“I’ve always been a passionate about food and everything started when I was a child. I used to go to my grandmother’s house to cook with her.”
Fabrizia Fiori’s email led me on a short, but sweet trip down memory lane.
I recalled sitting on a kitchen ladder beside my paternal grandmother while she demonstrated how to make chocolate chip cookies with black walnuts from the tree in her back yard; I remembered standing next to my maternal grandmother in her utility room, observing the traditional way she made bread. I sat on a bar stool watching my mother bake cakes: white, chocolate, pineapple upside down, banana, and pies: apple, peach, cherry, coconut cream, lemon meringue, pumpkin, pecan. Bowl licking–an essential ingredient.
The joy of baking cookies and cakes–play for preschoolers–gave way to more serious stuff when I became my mother’s sous chef at the ripe age of seven. Not to say that my adventures with baking stopped. I remember swapping cookie recipes with the mother of one of my playmates at nine. To this day, that cookie, crisp, with oatmeal backdrop fronted by a soft cinnamon twirl is a favorite (recipe available on request).
Several things influenced what went on in our kitchen. My father’s vegetable garden along with the changes in American cuisine as a result of the development of frozen foods, Campbell Soups, and jello among others. The American Woman’s Cook Book, Betty Crocker and The Joy of Cooking played a role. Likewise, my parents were aware of the basic 7 food groups established in the 1940’s. By the time I graduated from the family school of culinary arts I could pull off stuffed bell peppers, baked beans, fried chicken, potato salad, macaroni and cheese, and tuna noodle casseroles.
Showing a proclivity for cooking, my parents decided with my approval, that I would be the designated chef during school vacations. Menus and recipes posted on the door of the refrigerator by my mother facilitated my assignment to put dinner on the table by 6:00 PM. Her rule of thumb: a proper meal must include a salad, veggie, potato and protein. Little did she know, she was contributing to the making of a foodie.
In some cultures a woman is not considered ready for marriage if she does not know how to cook. I would have fit in to those cultures.
In preparation for the trip to Sardegna I pored over Motus Travel’s website:
Motus Travel Sardinia www.travelmotus.com/
“Enjoy cooking classes” jumped out at me. Oh my goodness! I contacted Mario Delitala, managing director of Motus immediately. He responded by setting up a class with Fabrizia Fiori. I sensed that this would not be just any cooking class! On the given Saturday we drove from our hotel in Cabras to the nearby city of Oristano. Fabrizia met us at the historic center of town and led us to her home. As we followed my inner psychic had me jumping up and down. I knew I had met a foodie soul mate.
No one is more prepared to teach Sardinian cooking than Sardinian native and resident Fabrizia Fiori.
Not only did her grandmother teach her the typical dishes of her family, she taught her what Sardinians value most. “She taught me that the most important ingredient was what she called ‘pizzico d’amore’ (pinch of love). She meant what is most important is the passion you put in what you’re doing.”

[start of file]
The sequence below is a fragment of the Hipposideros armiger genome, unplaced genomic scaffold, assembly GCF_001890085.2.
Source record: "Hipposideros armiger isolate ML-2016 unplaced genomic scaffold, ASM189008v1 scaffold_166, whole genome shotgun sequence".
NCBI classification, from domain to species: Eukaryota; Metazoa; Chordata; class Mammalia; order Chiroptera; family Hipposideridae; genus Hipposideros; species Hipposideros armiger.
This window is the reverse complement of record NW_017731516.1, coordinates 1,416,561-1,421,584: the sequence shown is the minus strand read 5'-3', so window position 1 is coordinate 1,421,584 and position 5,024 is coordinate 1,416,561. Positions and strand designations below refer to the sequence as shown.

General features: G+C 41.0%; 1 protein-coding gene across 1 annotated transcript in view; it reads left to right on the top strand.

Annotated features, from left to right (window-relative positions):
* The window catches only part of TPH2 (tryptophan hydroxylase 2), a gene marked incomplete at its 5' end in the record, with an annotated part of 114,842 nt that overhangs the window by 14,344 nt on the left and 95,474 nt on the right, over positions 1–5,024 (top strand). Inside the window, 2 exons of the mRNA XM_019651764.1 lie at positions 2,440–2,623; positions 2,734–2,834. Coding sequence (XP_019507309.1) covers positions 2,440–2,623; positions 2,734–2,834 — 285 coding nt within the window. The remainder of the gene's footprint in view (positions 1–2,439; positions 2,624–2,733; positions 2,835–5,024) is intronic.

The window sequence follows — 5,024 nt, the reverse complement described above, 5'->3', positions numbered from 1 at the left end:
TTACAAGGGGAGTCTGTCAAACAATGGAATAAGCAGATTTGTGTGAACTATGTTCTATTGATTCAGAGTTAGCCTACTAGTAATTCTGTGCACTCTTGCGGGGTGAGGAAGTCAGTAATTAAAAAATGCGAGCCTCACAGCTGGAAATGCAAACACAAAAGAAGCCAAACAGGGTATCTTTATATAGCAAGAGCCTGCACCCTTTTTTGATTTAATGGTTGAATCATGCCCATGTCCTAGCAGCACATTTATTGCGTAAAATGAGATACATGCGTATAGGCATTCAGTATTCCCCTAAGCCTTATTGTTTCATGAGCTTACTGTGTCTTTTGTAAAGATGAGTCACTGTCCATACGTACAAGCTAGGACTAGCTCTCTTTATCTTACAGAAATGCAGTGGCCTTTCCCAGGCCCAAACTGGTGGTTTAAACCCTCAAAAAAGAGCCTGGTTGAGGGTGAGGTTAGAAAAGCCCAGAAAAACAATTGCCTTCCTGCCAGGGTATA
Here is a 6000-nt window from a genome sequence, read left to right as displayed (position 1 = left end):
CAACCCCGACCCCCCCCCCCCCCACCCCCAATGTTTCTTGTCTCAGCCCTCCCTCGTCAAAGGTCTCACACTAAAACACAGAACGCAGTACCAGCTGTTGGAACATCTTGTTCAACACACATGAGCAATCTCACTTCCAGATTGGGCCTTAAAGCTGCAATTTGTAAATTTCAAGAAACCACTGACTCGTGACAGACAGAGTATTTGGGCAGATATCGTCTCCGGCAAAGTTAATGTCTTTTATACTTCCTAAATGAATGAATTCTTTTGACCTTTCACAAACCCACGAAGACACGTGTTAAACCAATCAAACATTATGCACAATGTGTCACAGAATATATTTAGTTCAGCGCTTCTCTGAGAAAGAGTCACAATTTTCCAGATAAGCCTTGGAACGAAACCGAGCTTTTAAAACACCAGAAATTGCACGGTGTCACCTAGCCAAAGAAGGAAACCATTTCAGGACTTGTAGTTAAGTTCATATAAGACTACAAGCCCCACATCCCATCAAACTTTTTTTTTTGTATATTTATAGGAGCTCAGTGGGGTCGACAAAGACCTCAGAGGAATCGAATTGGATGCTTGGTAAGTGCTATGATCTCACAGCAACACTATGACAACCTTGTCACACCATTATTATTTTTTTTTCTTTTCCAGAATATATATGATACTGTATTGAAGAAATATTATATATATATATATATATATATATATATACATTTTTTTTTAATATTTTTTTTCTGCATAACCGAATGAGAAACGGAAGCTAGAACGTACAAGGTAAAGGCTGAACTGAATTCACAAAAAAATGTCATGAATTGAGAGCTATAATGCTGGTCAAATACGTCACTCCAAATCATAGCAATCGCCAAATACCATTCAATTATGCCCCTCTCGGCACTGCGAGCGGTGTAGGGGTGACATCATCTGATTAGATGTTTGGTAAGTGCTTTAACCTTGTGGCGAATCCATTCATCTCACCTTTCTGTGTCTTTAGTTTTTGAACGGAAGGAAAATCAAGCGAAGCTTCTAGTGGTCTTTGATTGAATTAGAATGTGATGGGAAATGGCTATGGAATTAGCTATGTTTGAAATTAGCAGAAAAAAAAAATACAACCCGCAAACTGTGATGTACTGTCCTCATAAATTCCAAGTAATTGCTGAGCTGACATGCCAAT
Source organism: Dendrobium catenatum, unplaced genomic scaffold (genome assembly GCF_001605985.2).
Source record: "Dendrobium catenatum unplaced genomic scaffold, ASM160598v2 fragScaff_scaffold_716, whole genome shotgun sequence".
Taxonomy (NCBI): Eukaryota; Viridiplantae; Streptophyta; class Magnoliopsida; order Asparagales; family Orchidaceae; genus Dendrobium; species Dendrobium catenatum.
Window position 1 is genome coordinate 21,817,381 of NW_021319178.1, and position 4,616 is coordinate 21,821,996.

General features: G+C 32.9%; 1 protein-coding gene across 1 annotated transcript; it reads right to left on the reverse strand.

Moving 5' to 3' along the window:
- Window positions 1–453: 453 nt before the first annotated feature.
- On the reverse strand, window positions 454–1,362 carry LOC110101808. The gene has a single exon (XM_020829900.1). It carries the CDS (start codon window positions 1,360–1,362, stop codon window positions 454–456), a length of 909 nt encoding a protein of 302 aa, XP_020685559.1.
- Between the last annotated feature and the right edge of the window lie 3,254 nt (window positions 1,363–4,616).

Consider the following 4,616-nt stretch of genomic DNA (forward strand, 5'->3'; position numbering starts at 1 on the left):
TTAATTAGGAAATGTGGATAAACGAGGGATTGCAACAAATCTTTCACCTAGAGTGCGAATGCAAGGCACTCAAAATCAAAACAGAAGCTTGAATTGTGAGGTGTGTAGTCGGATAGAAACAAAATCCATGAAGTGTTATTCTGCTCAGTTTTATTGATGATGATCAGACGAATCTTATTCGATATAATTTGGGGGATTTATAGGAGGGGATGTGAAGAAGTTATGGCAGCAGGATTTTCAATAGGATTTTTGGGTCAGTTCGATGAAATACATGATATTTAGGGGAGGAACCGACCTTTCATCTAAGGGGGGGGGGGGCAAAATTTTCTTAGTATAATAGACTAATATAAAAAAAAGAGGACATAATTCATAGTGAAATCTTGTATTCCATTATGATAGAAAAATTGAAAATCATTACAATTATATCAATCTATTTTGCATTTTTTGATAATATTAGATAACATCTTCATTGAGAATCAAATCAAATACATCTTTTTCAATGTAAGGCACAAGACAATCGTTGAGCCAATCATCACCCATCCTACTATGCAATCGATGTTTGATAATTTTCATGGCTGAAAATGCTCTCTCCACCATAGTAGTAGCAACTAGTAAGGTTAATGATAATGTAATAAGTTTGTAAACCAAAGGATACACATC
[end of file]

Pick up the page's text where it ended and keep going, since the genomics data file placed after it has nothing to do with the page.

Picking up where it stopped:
After that, “my mother introduced me to the Italian word for culinary: she bought me Cucina Italiana, the first Italian culinary magazine. Every month we spent spent a lot of time cooking the classical Italian recipes garnered from the magazine.”
On graduating from the university in Milan where she studied languages, Fabrizia worked as a German and English translator until she joined and began creating events for the Slow Food Movement. From 2006-2012 she ran Slow Food Sassari where she got to know the most important high quality food producers. She continued her culinary education through several Master of Food classes about specific topics: wine, cheese, fish, meat, sweets, chocolate, beer and spirits and obtained her Sommelier certificate from the worldwide AIS.
Today Fabrizia is a gastronomic guide, culinary teacher for tourists, and a personal chef for local people. In 2013 she won the television food competition Cuochi e fiamme.
Why does someone become a chef? For the same reason a writer becomes a writer, a painter becomes a painter. They have to. Fabrizia started as a child and never stopped!
In 2013 she participated in the Italian food competition Cuochi y Flamme and won.
and has been a guest chef on the Gambero Rosso food channel.
We arrived at Fabrizia’s high tower condo at 5:30. Her husband out of town, the three of us would spend the entire evening cooking then feasting on the fruits of our labors.
Fabrizia opened our class by explaining various flours that would be used to make three separate pastas.
She followed the explanations by hands on detailed, step by step instructions.
Making chiusoni, a typical pasta from Gallura in northeast Sardinia.
After the pastas we prepared the dough for Seada the famous Sardinian dessert.
And, its young pecorino cheese filling.
The final feast included a salad, vegetable, protein and in this case rather than potato, three typical pastas.
We finished the meal with seada. The world famous Sardinian fritter filled with salty pecorino topped with sweet honey made for an intense, but divine ending to our cooking class.